22 April 2020 – Policy Brief
The Scientific task force was tasked with refining aspects of possible transition strategies. The Ethical, legal, and social group examined examined the ethical, legal, and social aspects of serological passports.
The Ethical, legal, and social group of the Scientific task force concludes that as long as scientific uncertainty in identifying immunity and its duration persists, such passports should not be used as they restrict human rights, create societal dangers, and cannot be justified by a legitimate public interest. Before the state can use serological passports, or link legal consequences to their possession, we must be certain that they actually document immunity, and we must know more about the extent and duration of the immunity they document. As long as this is not the case, extreme caution seems to be the only option.
If scientific uncertainty could be lifted, a number of ethical and legal rules would need to be in place to enable a justifiable implementation of immunity certificates. These rules would need to eliminate or at least substantially mitigate harms to persons, and guarantee equal rights, including the right to access testing, and protect solidarity. Mandatory testing would require a legal basis, as would the processes to establish serological passports. The federal data protection officer should be included into all plans about establishing special health documents, as should the Swiss national advisory commission on biomedical ethics. Given the proliferation of tests, including home-testing, accreditation for serological testing would also need to be legally regulated. The government must also provide enough support for those who cannot profit from the privileges conferred by serological passports.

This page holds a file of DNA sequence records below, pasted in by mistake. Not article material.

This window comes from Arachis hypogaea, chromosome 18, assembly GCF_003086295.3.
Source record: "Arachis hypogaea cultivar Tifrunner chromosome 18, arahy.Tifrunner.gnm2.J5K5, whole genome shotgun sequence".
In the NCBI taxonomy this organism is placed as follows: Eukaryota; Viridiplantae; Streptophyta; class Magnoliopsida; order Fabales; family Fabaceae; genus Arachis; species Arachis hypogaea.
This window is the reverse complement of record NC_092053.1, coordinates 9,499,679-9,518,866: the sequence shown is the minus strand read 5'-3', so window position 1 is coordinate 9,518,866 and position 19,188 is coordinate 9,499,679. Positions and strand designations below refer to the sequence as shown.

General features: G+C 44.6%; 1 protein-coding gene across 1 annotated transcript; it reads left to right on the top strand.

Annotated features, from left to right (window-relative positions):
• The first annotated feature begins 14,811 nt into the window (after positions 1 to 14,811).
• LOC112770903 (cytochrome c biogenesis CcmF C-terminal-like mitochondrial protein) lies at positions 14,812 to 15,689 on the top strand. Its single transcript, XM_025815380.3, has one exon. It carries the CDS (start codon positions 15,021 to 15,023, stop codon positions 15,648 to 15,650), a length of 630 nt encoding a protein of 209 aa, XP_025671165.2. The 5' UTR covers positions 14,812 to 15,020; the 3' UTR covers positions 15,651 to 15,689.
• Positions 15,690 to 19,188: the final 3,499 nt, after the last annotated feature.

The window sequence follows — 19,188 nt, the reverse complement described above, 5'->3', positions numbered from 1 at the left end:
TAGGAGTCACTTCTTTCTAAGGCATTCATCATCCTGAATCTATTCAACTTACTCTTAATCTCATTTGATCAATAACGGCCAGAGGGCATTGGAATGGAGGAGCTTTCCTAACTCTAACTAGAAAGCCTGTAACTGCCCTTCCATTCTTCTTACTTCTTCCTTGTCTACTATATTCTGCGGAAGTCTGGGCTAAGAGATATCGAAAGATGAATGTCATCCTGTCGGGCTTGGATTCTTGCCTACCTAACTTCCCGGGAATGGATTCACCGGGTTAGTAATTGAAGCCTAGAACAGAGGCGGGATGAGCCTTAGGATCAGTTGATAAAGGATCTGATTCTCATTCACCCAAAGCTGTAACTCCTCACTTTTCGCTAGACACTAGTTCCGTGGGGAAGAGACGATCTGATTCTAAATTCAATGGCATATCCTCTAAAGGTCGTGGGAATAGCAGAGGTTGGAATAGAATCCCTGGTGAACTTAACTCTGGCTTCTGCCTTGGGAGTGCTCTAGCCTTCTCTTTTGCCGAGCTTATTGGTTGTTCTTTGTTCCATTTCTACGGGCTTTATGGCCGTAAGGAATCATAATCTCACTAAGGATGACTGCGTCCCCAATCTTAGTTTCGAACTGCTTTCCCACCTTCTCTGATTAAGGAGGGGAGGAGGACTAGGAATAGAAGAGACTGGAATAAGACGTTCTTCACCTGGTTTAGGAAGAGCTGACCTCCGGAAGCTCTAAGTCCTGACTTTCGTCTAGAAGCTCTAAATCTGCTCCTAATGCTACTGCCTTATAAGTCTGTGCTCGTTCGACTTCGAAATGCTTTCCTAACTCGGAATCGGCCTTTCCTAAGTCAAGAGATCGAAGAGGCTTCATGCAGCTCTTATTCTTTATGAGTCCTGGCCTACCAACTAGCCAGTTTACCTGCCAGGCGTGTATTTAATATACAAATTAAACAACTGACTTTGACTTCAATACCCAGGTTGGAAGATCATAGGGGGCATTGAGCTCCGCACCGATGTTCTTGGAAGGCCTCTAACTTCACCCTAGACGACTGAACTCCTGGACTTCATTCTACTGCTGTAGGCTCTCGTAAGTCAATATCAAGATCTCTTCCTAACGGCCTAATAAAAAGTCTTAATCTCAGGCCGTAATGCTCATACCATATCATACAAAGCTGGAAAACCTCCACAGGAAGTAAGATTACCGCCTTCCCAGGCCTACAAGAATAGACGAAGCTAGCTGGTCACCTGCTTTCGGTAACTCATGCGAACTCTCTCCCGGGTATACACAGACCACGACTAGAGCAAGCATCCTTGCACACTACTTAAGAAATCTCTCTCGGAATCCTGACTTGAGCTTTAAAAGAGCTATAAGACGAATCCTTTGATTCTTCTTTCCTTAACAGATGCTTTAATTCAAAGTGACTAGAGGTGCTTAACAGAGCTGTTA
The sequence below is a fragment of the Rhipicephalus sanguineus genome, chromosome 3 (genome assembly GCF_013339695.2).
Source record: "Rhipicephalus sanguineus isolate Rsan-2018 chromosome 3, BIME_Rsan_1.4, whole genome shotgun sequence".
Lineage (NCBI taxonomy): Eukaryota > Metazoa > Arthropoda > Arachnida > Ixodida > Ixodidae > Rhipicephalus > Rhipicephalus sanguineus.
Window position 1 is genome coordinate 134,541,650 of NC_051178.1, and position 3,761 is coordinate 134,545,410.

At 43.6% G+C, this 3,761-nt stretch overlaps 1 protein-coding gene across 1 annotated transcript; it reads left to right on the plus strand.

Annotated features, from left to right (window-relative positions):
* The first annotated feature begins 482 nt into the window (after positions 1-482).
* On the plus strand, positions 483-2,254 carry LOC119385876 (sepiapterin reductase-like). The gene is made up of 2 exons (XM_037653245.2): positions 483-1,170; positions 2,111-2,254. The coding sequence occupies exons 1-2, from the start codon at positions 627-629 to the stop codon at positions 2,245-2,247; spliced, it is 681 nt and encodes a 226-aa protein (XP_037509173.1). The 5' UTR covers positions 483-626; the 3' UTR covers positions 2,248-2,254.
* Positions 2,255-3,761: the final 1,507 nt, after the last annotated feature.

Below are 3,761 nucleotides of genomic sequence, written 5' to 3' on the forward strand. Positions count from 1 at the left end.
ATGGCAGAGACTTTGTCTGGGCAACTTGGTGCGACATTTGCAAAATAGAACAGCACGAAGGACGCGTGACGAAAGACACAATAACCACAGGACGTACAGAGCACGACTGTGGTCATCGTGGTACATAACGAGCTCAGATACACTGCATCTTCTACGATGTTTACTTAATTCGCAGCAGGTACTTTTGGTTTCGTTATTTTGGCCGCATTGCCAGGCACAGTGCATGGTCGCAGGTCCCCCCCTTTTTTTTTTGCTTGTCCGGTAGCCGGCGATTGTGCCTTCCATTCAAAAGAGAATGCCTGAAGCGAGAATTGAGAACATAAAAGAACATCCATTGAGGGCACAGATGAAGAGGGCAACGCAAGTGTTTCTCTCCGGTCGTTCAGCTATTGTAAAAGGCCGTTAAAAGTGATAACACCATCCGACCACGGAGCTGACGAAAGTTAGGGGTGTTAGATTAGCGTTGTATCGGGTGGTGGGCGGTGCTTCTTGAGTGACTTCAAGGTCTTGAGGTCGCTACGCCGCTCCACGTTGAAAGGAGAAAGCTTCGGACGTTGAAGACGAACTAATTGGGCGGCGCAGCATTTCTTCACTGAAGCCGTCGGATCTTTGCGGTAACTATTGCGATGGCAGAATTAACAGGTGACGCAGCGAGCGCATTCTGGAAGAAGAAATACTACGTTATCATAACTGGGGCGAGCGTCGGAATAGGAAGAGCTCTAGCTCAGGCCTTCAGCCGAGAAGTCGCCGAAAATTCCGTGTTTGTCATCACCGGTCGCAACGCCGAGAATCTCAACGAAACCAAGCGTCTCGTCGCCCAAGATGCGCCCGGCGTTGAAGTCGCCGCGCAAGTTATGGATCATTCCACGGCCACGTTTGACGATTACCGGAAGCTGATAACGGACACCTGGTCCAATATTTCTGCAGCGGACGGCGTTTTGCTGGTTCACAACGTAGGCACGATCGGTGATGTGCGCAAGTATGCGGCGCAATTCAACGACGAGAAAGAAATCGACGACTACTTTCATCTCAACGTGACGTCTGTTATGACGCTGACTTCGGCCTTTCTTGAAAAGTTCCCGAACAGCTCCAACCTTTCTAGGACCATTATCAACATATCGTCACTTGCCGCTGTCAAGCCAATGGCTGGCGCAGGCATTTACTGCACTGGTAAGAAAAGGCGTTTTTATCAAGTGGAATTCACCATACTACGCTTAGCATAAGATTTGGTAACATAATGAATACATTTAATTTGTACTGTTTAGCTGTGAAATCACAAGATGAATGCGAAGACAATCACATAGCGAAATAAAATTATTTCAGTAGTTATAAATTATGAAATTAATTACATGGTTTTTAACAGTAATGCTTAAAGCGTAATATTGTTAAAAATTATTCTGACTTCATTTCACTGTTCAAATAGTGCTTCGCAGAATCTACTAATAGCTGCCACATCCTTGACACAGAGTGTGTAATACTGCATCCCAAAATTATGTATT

Strict limitations on the scope and duration of serological passports would need to be implemented from their inception onwards.